Sent from my SM-T320 using Tapatalk

I built a 4 head one for commercial application. If it is mounted to a stand it is super easy to use. I bottles thousands of 22 oz bottles with that thing until we bough a real semi automated unit.

39
Beer Recipes / Re: Imperial Stout - Help!
« on: January 24, 2016, 12:28:58 PM »
You are going to need a lot more roasted barley. Should be around 10% of your grist. There's no need for the cara pils. You should remove it.

40
Beer Recipes / Re: How does my Stout recipe look?
« on: January 24, 2016, 08:24:01 AM »
The carpils is an odditiy but I don't think it will hurt your recipe. Traditional Irish stout recipe is something like 70% Pale Ale malt, 20% Flaked barley and 10% roast barley @ around 1.045 SG. That is a good guideline to start with. For mine I prefer to sup in a little German dark Munich malt for the Pale Ale malt and hot around 1.050.


I use the 70/20/10 and bump up the OG for Irish to around 1.050, too. But I need to try some Munich in mine sometime. I love Munich in other stouts.

Best Dark Munich is the key for me!

41
Ingredients / Re: 2014 Amarillo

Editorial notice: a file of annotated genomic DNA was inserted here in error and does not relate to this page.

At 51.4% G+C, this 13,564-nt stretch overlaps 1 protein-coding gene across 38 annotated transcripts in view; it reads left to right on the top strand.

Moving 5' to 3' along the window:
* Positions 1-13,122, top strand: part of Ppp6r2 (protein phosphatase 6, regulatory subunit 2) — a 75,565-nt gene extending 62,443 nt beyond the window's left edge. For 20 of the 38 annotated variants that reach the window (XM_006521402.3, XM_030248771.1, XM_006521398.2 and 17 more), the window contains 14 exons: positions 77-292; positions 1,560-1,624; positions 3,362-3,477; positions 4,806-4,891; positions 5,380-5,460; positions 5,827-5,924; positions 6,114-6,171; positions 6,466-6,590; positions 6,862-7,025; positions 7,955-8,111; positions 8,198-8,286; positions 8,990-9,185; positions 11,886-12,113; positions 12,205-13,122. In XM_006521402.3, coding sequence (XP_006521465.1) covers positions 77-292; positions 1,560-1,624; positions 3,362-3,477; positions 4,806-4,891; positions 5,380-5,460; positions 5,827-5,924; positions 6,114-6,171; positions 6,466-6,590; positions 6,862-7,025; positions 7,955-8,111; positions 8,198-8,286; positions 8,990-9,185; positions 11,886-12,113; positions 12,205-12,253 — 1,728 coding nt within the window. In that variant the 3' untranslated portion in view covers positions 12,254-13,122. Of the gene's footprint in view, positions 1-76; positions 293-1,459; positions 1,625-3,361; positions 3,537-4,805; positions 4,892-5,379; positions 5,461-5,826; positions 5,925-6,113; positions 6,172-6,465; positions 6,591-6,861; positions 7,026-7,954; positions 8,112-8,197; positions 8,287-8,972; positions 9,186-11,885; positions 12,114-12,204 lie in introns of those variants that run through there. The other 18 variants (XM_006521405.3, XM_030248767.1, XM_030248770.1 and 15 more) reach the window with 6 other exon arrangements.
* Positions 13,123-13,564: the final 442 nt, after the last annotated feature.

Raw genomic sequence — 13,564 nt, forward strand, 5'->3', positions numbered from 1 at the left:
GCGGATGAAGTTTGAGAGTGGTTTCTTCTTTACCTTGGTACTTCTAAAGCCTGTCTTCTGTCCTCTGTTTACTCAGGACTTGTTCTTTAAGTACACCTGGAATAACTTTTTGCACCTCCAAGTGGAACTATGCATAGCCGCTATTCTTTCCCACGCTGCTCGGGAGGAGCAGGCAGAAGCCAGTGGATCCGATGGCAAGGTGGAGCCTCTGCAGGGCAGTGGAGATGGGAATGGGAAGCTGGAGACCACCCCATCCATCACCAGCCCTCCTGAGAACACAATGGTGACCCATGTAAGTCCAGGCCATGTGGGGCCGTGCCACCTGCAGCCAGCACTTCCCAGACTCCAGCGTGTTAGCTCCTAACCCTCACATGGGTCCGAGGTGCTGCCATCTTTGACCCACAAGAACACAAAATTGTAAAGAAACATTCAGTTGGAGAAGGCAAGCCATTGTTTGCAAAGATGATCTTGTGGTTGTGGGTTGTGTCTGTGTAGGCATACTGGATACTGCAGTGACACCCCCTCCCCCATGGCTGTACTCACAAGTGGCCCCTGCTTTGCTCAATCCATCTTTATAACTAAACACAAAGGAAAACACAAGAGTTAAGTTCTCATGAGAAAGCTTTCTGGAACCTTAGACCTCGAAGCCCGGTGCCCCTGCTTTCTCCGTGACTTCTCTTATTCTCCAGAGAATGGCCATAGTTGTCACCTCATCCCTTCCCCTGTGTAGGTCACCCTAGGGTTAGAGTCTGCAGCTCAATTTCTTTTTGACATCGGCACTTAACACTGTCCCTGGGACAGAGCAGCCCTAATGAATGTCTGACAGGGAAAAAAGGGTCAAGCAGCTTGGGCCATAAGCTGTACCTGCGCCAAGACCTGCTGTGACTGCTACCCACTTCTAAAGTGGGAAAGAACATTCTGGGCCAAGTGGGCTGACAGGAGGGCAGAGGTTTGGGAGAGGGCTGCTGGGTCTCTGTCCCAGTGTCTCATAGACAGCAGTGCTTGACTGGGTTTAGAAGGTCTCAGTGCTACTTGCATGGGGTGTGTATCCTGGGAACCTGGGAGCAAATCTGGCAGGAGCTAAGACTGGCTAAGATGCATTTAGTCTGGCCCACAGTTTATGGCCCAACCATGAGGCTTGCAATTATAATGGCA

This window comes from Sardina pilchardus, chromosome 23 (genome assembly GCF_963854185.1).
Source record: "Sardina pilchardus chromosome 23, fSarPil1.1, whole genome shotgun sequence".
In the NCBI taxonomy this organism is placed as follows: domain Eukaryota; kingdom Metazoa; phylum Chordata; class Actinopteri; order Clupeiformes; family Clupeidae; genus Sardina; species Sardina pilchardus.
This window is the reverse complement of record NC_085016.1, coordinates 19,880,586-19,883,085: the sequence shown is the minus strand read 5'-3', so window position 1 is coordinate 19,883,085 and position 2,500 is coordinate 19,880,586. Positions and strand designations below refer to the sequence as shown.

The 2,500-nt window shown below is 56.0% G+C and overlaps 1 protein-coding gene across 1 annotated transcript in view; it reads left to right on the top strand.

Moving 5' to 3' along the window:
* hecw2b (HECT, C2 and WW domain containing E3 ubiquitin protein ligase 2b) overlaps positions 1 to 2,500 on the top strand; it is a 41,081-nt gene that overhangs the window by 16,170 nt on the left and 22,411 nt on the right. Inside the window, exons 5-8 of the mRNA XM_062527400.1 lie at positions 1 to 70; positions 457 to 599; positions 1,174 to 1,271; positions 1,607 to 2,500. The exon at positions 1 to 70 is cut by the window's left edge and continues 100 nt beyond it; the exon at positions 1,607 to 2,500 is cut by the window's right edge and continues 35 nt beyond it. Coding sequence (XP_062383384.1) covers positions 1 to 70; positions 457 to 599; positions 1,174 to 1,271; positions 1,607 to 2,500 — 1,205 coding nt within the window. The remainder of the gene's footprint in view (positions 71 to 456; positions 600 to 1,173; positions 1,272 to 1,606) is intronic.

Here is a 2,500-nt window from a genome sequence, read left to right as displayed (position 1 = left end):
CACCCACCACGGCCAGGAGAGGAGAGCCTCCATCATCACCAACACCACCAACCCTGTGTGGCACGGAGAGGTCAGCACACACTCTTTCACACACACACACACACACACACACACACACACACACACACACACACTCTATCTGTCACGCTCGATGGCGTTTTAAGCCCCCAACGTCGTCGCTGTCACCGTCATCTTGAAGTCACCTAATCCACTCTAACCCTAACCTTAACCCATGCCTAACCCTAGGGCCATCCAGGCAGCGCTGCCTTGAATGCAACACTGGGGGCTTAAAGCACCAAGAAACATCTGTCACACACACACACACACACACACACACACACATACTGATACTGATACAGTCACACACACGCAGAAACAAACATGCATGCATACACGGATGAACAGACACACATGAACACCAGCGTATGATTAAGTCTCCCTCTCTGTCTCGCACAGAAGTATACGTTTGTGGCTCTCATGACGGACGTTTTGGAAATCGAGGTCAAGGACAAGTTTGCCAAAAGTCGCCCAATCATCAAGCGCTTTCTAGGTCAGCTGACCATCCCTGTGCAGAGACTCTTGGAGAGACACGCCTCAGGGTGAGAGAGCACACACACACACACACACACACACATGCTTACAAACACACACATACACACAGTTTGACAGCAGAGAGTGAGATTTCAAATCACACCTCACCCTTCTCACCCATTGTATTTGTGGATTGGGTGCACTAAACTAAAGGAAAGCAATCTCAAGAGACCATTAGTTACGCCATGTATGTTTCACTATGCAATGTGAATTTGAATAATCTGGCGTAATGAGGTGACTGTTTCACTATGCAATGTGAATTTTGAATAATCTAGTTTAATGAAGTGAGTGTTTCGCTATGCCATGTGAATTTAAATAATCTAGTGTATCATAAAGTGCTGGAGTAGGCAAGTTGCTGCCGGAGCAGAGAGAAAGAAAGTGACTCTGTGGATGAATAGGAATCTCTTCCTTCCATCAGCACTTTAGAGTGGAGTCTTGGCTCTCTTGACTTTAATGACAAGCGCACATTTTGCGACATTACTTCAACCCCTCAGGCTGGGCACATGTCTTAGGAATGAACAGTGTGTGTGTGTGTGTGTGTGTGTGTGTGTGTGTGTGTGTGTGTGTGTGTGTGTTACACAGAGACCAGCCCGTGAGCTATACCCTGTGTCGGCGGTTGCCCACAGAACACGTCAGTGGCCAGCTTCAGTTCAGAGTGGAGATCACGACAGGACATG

« on: January 24, 2016, 05:03:57 AM »
No experience with 2014 Amarillo, but I had a pound of 2013 that were terrible.  Amarillo was one of my favorite hops to that point, so it took a while before convincing myself it was the hops.  They had a harsh character when used for bittering, an almost meaty flavor and a weird musky, sweaty aroma when added late.  I actually received judges comments that said it smelled "like sweaty old man."  With short supply and high demand for the hop, maybe what makes its way to the homebrew market is whatever is left.  I'll happily drink commercial beers showcasing Amarillo, but when brewing myself, there are plenty of other hops I like that are easier to get and (so far) have been more consistent.